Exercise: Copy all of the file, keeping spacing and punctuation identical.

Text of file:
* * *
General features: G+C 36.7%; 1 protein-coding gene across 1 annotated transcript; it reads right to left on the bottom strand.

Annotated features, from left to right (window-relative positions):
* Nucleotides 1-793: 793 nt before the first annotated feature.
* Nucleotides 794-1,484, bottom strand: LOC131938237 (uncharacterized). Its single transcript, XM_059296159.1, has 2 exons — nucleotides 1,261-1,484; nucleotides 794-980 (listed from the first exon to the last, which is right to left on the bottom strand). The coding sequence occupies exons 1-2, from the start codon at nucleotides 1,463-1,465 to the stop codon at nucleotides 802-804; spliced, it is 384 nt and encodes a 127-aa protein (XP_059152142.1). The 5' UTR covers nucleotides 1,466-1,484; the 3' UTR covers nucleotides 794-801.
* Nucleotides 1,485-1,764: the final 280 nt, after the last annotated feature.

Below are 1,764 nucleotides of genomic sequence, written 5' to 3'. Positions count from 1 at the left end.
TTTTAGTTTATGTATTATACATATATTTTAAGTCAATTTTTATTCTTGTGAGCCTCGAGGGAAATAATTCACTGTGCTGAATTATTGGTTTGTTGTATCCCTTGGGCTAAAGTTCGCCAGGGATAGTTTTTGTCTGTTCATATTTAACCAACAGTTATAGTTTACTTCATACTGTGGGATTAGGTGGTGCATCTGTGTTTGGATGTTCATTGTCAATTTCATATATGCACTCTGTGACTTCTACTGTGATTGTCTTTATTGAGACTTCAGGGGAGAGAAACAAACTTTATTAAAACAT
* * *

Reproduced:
General features: G+C 36.7%; 1 protein-coding gene across 1 annotated transcript; it reads right to left on the bottom strand.

Annotated features, from left to right (window-relative positions):
* Nucleotides 1-793: 793 nt before the first annotated feature.
* Nucleotides 794-1,484, bottom strand: LOC131938237 (uncharacterized). Its single transcript, XM_059296159.1, has 2 exons — nucleotides 1,261-1,484; nucleotides 794-980 (listed from the first exon to the last, which is right to left on the bottom strand). The coding sequence occupies exons 1-2, from the start codon at nucleotides 1,463-1,465 to the stop codon at nucleotides 802-804; spliced, it is 384 nt and encodes a 127-aa protein (XP_059152142.1). The 5' UTR covers nucleotides 1,466-1,484; the 3' UTR covers nucleotides 794-801.
* Nucleotides 1,485-1,764: the final 280 nt, after the last annotated feature.

Below are 1,764 nucleotides of genomic sequence, written 5' to 3'. Positions count from 1 at the left end.
TTTTAGTTTATGTATTATACATATATTTTAAGTCAATTTTTATTCTTGTGAGCCTCGAGGGAAATAATTCACTGTGCTGAATTATTGGTTTGTTGTATCCCTTGGGCTAAAGTTCGCCAGGGATAGTTTTTGTCTGTTCATATTTAACCAACAGTTATAGTTTACTTCATACTGTGGGATTAGGTGGTGCATCTGTGTTTGGATGTTCATTGTCAATTTCATATATGCACTCTGTGACTTCTACTGTGATTGTCTTTATTGAGACTTCAGGGGAGAGAAACAAACTTTATTAAAACAT